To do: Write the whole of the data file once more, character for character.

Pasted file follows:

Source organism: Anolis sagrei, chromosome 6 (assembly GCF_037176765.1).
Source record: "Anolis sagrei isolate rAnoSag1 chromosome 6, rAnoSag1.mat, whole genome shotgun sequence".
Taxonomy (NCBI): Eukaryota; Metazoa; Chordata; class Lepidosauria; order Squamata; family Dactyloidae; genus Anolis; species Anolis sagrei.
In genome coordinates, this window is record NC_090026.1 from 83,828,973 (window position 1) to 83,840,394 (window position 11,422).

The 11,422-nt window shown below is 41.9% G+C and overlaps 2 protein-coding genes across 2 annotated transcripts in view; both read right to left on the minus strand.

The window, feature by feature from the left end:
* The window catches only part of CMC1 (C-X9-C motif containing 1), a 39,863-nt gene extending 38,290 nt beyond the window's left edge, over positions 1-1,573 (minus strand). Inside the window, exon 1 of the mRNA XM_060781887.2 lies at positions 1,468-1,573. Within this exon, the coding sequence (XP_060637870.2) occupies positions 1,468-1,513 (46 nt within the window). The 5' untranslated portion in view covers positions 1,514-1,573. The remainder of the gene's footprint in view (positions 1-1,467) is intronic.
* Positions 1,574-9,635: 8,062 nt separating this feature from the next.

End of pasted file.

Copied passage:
Source organism: Anolis sagrei, chromosome 6 (assembly GCF_037176765.1).
Source record: "Anolis sagrei isolate rAnoSag1 chromosome 6, rAnoSag1.mat, whole genome shotgun sequence".
Taxonomy (NCBI): Eukaryota; Metazoa; Chordata; class Lepidosauria; order Squamata; family Dactyloidae; genus Anolis; species Anolis sagrei.
In genome coordinates, this window is record NC_090026.1 from 83,828,973 (window position 1) to 83,840,394 (window position 11,422).

The 11,422-nt window shown below is 41.9% G+C and overlaps 2 protein-coding genes across 2 annotated transcripts in view; both read right to left on the minus strand.

The window, feature by feature from the left end:
* The window catches only part of CMC1 (C-X9-C motif containing 1), a 39,863-nt gene extending 38,290 nt beyond the window's left edge, over positions 1-1,573 (minus strand). Inside the window, exon 1 of the mRNA XM_060781887.2 lies at positions 1,468-1,573. Within this exon, the coding sequence (XP_060637870.2) occupies positions 1,468-1,513 (46 nt within the window). The 5' untranslated portion in view covers positions 1,514-1,573. The remainder of the gene's footprint in view (positions 1-1,467) is intronic.
* Positions 1,574-9,635: 8,062 nt separating this feature from the next.